Now that fall is definitely here, I've perked up a bit. The high temps just kept on and on, to the point I just needed a semi-long break from worrying and stressing about my garden and all the shrubs, cacti and and much of the ground cover that succumbed to the overly long, intensely hot summer that we had. The loss of my largest tree to monsoon winds put the finishing touch on the whole depressing period, so I decided to focus on other things for awhile--even giving up on blogging in the interim. Luckily, my hubby took up the slack and did routine garden chores for me. He has never minded the heat at all and can work outside for hours, even in mid-day.
They say that the value of a sabbatical is to revitalize enthusiasm for work, hobby or other pursuit, and though I'm not completely back into my former garden fervor, I think I'm getting there, just by "doing". Perhaps writing a blog post will speed the process. That's my plan, anyway.
When I saw the first fall bud on 'Queen Elizabeth', I was motivated to do the light fall pruning and fertilizing due for all my roses. I have the new mulch ready to spread after cleaning up all last year's stuff. Already I see new growth starting on all the bushes.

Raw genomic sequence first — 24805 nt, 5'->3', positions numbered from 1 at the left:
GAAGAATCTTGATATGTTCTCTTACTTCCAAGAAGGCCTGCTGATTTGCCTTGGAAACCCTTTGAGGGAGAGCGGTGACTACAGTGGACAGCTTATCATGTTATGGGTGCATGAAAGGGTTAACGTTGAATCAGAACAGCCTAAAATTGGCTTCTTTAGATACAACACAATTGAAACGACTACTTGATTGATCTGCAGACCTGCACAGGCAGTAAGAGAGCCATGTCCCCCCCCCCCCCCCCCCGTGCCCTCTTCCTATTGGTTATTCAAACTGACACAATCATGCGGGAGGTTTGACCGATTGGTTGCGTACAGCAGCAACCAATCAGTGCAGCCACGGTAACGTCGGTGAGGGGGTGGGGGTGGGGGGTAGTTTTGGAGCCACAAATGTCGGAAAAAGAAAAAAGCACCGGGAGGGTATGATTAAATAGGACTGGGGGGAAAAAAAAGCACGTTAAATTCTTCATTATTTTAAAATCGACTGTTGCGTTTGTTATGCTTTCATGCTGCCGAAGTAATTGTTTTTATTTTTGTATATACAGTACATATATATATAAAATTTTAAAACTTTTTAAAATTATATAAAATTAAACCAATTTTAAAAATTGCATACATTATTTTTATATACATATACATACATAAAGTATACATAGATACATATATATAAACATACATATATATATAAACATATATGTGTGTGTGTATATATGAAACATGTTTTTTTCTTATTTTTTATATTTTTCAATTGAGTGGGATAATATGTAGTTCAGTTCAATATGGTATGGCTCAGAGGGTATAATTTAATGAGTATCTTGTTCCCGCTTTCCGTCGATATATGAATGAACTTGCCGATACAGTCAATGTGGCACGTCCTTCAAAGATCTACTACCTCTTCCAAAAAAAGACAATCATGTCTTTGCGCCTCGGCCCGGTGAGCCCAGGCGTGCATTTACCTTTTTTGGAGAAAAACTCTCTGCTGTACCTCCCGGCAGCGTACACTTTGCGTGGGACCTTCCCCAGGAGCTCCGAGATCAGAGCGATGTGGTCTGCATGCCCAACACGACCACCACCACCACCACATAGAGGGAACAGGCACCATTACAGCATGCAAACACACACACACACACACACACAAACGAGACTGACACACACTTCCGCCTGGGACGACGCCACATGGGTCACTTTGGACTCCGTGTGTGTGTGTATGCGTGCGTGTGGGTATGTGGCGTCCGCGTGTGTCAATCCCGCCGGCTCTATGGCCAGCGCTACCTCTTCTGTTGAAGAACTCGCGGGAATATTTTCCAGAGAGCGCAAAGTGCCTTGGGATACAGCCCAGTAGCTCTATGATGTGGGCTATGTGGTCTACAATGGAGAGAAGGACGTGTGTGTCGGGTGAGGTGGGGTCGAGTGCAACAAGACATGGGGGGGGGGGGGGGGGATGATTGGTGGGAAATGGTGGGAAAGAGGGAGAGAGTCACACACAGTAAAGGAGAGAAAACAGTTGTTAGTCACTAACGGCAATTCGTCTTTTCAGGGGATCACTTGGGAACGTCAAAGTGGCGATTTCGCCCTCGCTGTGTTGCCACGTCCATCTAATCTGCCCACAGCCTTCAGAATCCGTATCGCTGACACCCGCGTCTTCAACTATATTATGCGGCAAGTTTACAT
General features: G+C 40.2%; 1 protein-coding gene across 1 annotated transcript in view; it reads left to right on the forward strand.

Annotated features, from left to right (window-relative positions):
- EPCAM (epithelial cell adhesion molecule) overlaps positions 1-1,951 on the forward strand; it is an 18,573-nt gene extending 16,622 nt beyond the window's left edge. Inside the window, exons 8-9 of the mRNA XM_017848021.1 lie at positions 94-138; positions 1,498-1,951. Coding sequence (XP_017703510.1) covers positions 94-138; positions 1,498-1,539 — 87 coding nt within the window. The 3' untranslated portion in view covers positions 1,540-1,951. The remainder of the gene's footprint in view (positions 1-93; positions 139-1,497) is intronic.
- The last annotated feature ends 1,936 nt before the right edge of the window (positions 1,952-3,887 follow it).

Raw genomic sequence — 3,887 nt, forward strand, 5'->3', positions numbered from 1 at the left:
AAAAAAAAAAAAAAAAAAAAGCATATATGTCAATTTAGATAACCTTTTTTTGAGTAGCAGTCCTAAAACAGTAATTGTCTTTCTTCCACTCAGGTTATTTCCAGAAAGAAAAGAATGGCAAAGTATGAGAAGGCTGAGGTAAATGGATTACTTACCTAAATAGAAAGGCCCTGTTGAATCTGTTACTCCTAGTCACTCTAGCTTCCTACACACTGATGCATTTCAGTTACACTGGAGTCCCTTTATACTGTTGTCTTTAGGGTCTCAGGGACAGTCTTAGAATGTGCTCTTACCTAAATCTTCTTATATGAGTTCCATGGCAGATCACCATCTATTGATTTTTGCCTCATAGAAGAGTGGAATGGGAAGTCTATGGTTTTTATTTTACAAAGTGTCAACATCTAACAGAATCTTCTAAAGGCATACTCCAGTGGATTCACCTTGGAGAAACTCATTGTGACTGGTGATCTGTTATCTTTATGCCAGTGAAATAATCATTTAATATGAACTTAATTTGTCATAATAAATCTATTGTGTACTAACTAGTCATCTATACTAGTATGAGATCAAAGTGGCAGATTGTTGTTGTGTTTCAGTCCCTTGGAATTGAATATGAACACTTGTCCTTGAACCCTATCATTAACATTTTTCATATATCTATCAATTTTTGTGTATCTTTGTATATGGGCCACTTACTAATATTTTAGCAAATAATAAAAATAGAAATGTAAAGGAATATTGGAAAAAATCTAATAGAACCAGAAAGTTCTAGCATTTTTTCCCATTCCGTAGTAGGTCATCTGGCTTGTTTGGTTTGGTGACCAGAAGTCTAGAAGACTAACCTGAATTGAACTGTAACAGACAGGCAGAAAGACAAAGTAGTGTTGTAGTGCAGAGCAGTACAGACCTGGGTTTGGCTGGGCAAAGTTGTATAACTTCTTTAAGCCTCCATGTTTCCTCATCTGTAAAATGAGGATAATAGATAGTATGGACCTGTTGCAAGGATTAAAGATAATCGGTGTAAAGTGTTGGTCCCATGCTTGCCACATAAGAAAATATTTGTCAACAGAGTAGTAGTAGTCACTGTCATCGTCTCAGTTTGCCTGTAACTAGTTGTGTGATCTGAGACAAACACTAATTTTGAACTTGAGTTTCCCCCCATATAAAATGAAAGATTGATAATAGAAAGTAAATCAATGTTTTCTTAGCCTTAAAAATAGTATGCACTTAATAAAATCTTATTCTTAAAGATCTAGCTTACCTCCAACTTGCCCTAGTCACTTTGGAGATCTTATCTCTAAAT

A surprise flower appeared on this Huernia, and the color is far better than it was when it bloomed in late June. Even though more colorful, it's not the most striking flower. When a plant has flowers that have a carrion smell (used to attract flies) they should at least have a knockout flower to make up for it!
This little baby had a birthday this month, and it is now four years old. I purchased a group of them at our Cactus and Succulent Society meeting silent auction. The seedlings were two years old when I got them and they were about the size of marbles, all in one container. The person that started them from seed always writes the date they sprout on the container, and that's how I know the exact birthday. It is now about the size of a miniature cupcake. I have about eight of these, all the same age. Six are still in pots, and they are actually larger than the two I planted in my garden, probably because the potted ones get supplemental water now and then. Even with my limited watering, the landscape baby barrels had to make do with rainfall, which has been really scarce this year.